April 14 - May 5, 2007
Colorful flags and the sounds of the calliope set the mood for Gavin Scott’s Wonder Cabinets opening at Schomburg Gallery on April 14. An homage to the pleasures of the boardwalk, the exhibition features two mechanical tableaux and more than a dozen shadow boxes that capture the wonder and innocence of a pre-digital childhood.
These were the days when The Lone Ranger rode into our living rooms, and space actually was the final frontier. Each 3' x 4' assemblage features toys, games and ephemera juxtaposed to evoke a very particular atmosphere. With their themes of Arthurian Knights, World War Two, or Egyptian mummies, the boxes are time capsules showing the myths and mores of the post war world, heroic primers for children growing up in the 1950s.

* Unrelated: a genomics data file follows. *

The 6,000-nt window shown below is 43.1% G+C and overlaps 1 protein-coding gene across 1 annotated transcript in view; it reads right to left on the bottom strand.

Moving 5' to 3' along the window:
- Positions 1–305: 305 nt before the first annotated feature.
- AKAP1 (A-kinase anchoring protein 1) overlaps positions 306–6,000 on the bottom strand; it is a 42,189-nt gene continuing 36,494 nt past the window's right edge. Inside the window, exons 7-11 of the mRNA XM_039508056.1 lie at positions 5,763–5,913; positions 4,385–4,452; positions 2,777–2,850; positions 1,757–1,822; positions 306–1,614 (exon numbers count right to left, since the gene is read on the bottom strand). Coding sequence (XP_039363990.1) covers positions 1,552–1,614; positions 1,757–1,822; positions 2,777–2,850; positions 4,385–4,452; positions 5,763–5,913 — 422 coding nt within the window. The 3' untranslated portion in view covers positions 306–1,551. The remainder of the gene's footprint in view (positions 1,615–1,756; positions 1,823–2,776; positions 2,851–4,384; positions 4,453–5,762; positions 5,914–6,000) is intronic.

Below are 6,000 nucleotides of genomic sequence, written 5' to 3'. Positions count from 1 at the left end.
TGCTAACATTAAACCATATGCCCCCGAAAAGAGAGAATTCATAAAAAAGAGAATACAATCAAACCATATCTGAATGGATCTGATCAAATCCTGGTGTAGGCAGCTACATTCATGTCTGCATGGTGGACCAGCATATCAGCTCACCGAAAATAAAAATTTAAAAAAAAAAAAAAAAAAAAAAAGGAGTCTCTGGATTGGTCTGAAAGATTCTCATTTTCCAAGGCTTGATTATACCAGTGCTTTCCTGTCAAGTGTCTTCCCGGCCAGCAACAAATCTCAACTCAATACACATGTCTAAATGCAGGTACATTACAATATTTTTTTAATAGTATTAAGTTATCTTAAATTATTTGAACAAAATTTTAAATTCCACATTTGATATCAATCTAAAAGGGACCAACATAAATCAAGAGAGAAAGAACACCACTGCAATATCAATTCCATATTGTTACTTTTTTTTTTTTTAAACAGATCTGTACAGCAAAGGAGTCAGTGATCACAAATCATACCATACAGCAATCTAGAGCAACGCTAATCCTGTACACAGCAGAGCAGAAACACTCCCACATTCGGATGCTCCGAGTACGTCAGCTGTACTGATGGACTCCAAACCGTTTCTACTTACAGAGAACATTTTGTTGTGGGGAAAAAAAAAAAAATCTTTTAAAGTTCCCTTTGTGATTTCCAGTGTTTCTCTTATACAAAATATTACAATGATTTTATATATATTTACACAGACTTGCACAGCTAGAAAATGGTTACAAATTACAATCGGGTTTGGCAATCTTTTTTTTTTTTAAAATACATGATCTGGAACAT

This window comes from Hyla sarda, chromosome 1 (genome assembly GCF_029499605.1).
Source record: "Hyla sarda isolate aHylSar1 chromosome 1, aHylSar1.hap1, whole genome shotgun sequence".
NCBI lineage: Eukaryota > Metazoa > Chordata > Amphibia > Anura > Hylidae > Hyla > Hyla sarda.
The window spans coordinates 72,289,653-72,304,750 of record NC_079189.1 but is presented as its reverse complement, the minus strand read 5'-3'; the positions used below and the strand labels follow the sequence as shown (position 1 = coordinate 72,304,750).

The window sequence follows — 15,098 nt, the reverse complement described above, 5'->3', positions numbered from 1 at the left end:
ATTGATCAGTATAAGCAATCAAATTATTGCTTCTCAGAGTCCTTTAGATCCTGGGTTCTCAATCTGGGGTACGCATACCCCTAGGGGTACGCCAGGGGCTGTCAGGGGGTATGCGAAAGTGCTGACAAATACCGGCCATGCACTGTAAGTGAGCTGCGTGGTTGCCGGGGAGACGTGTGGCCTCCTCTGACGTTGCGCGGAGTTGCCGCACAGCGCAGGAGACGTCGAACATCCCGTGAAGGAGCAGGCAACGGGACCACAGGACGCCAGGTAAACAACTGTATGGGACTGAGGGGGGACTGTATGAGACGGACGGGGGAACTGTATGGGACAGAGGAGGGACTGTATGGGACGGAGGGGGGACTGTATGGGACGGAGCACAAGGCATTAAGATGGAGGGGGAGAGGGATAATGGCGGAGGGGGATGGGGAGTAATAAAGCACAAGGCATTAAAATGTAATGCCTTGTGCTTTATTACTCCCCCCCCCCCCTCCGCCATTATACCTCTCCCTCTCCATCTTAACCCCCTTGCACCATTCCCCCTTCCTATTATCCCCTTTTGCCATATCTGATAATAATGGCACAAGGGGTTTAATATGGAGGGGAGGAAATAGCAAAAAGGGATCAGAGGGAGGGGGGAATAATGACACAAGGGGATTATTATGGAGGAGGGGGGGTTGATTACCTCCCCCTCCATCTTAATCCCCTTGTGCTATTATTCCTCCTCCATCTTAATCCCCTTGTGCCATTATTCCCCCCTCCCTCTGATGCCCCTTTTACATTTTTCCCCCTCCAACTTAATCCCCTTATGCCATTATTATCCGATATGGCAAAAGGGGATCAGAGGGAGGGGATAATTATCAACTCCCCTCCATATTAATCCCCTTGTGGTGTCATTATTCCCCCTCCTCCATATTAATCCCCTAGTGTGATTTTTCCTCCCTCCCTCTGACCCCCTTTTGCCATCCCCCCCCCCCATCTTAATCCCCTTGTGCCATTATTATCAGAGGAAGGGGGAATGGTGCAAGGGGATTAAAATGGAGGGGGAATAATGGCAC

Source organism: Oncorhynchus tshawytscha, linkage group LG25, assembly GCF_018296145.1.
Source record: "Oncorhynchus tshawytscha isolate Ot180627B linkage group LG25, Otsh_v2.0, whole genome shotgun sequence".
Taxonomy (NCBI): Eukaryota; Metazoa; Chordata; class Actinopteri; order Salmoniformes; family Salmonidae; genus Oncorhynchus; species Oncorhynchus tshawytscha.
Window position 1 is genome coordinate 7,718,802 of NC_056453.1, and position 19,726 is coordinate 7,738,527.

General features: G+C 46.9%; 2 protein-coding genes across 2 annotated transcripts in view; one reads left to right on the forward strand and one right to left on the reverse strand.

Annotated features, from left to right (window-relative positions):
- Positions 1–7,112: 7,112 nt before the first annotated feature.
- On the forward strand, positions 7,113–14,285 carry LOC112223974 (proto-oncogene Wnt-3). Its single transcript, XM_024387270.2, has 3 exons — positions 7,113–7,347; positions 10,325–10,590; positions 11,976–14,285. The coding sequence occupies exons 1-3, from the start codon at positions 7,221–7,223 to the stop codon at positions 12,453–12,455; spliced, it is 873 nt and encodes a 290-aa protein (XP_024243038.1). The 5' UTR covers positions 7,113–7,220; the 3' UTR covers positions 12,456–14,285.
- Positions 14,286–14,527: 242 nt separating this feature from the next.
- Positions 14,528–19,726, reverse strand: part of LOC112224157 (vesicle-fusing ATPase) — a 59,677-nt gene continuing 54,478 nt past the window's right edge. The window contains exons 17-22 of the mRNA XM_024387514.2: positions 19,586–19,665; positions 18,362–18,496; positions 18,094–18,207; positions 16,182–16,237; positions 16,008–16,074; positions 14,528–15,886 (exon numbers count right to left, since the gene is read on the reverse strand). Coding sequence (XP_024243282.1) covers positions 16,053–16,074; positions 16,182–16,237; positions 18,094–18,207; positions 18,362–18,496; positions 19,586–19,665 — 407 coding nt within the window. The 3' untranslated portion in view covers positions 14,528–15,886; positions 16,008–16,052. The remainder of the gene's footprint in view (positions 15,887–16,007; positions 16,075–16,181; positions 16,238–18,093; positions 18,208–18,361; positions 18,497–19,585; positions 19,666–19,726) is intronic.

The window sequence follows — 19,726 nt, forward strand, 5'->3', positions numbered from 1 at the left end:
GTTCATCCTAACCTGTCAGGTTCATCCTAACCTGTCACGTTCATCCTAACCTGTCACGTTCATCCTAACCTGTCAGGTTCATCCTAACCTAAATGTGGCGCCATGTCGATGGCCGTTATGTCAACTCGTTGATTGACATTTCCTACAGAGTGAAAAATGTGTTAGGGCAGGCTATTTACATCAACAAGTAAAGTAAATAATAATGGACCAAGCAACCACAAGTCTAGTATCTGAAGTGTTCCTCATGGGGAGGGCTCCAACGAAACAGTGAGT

Influenced by the work of Joseph Cornell and pop artist Peter Blake, Scott, a screenwriter who has written for George Lucas and Steven Spielberg, began making his Wonder Cabinets in the 1980’s and recently teamed up with engineer John Melzian to add movement and sound effects.
"What interests me about mass market toys is the way they go right to the heart of how people see the world at a particular time," says Scott. "They’re three dimensional representations of what people are thinking about the past, the present and the future. And because toys loom large in kid’s lives when they first get them, they can carry an extraordinary emotional punch. All of which makes them a fascinating medium in which to work."
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